Part 2  A Teacher’s Guide which features:

  • My “secrets” about off bench time–or at least most of IMG_1247them.
  • Alphabetized pictures and links to all the hottest rhythm apps featured in the resource.
  • Off bench activities I use to reinforce rhythm in private or group settings usually using repurposed items. I prefer that over printing and laminating.
  • An organized index of favorite activities related to rhythm by creative teachers and bloggers.IMG_1244

Part 3 Round One assignment grid that reviews quarter, half, dotted half, whole notes and rests, 4/4 and 3/4 time signatures.

Part 4 Round Two assignment grid that reviews concepts of Round One and covers ties, upbeats, 16ths, subdivision, 6/8 time, simple vs compound time, triplets, syncopation.

The unique feature of both grids? All assignments are organized into categories. Those that train the eye, those, that train the ear, the hand, the musical imaginations and even the feet!

Part 5 A Get Inspired! Episode featuring unique rhythm-based videos guaranteed to inspire with guide questions to keep viewers engaged.

Part 6 Large pics of app icons to post in your studio so students can recognize and find apps easily.

Who is it for?

1) Those who want to integrate the iPad and top apps into their teaching.1468887168

2) Those who began Off Bench time in their studios and are feeling unsure about what to do like my friend Amy Watt who helped create this resource.

3) Those who want dynamic, engaging off bench activities to reinforce their teaching.

How is it used?

1) Begin by reading the Teacher’s Guide.

2) Study the assignment grids, decide on the apps that appeal to you and learn how to use them.

3) Print off the grids and create folders for each students. Highlight the assignments for them to complete each week and ask them to check it off when finished.

4) Solidify and reinforce the concepts with the supplemental activities on the bench at private or group lessons.

OR

1) Import the assignment sheets into Notability.

2) Create a divider for each day of the week and a folder for each student.

3) Then duplicate the assignment grid and place one in each student folder and continue the process as listed above. More tips are included in the resource.

Where is it?

Order your copy here at the 88PK Piano Teacher Planning Center now and save $5. Rhythm Make it Count can be yours for a mere $20 until September 10th . It’s a price tag that’s hard to resist and will offer endless hours of fun for you and your students.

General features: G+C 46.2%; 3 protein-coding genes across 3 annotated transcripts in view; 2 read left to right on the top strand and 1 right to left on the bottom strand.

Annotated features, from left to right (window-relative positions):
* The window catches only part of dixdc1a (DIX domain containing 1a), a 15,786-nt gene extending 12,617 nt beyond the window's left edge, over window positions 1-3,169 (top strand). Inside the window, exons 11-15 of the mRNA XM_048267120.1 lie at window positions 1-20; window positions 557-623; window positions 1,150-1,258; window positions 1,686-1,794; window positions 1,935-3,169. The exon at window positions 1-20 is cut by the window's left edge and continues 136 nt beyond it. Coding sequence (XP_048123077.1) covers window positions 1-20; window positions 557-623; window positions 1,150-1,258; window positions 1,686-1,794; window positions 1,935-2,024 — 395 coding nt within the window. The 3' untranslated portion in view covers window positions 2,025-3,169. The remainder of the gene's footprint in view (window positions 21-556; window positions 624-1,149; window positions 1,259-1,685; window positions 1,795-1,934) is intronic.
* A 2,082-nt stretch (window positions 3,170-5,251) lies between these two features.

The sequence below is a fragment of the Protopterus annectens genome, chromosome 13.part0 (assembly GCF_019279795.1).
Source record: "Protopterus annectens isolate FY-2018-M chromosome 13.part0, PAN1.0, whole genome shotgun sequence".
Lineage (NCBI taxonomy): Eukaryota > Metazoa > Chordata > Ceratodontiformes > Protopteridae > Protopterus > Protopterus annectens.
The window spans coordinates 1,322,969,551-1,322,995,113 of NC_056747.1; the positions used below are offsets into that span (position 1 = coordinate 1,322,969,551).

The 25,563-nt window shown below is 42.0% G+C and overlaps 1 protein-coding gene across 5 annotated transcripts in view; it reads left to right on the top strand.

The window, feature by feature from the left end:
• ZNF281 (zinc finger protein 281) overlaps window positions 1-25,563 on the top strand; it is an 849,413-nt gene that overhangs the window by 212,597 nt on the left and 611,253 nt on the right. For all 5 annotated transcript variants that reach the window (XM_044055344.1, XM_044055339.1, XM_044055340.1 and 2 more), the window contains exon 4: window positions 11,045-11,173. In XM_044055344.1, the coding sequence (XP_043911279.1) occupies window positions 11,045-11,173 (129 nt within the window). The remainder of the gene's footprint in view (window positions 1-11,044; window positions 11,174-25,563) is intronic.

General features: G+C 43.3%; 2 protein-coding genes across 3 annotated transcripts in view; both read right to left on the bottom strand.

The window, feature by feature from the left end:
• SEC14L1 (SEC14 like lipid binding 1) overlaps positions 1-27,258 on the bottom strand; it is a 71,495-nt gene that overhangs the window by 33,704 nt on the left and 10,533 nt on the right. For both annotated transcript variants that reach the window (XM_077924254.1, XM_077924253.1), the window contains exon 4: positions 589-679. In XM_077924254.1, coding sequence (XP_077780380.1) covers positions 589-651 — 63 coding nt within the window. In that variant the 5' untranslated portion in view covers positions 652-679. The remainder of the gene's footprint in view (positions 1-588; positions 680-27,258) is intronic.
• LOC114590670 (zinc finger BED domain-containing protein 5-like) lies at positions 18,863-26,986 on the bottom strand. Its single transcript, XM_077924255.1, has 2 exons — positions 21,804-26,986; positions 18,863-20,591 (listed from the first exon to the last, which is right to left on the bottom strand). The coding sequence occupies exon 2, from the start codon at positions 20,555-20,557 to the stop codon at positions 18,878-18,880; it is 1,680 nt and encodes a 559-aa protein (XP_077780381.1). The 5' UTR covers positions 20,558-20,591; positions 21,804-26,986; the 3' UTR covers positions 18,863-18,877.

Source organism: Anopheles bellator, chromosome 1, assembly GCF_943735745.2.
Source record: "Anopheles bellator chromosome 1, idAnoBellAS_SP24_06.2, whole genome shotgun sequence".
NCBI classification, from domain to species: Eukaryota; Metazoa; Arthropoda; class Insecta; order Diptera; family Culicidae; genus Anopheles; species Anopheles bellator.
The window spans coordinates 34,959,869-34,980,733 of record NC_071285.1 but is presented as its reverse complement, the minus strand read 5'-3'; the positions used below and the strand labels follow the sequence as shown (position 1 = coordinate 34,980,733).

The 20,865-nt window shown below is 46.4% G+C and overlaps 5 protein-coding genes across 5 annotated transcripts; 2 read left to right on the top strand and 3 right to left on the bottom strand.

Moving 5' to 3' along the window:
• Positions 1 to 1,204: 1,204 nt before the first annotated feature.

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Hear what fellow teachers are saying:

I think the best part of this resource is that you’ve given teachers a step by step guide of how to implement. You even give them the lesson plan for what to do on the first day. Brilliant! That will build confidence in teachers and get them and their students off to an exciting start. -Marie

With 130 off-bench activities plus 24 games and activities and 27 bonus activities, teachers will know exactly what apps and activities they to need to get their students’ eyes, ears, brains and bodies trained to rhythm! -Heather

Ad1What’s to come?

Stay tuned for two exciting things!

1) The developers of SproutBeat (their worksheets are featured repeatedly in Round One and Two assignment grids) have graciously agreed to create a special folder of all the worksheets in their app.

2) Join me for a Google Hangout in September or watch the free recording of it afterwards where I’ll show specifics on how to use the apps.

One more thing

Don’t miss an opportunity to learn more about connecting successfully with those who warm your bench–especially those who may squiggle and wiggle a little too much. That’s why I like having apps and paper plates up my sleeve! Wendy Stevens just released a new workshop called “Have you Forgotten What It’s Like to be a Child?” Find out how you can register for it here.

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Leila Viss

Creative Pianist, Piano Teacher, Organist, Blogger and Author of The iPad Piano Studio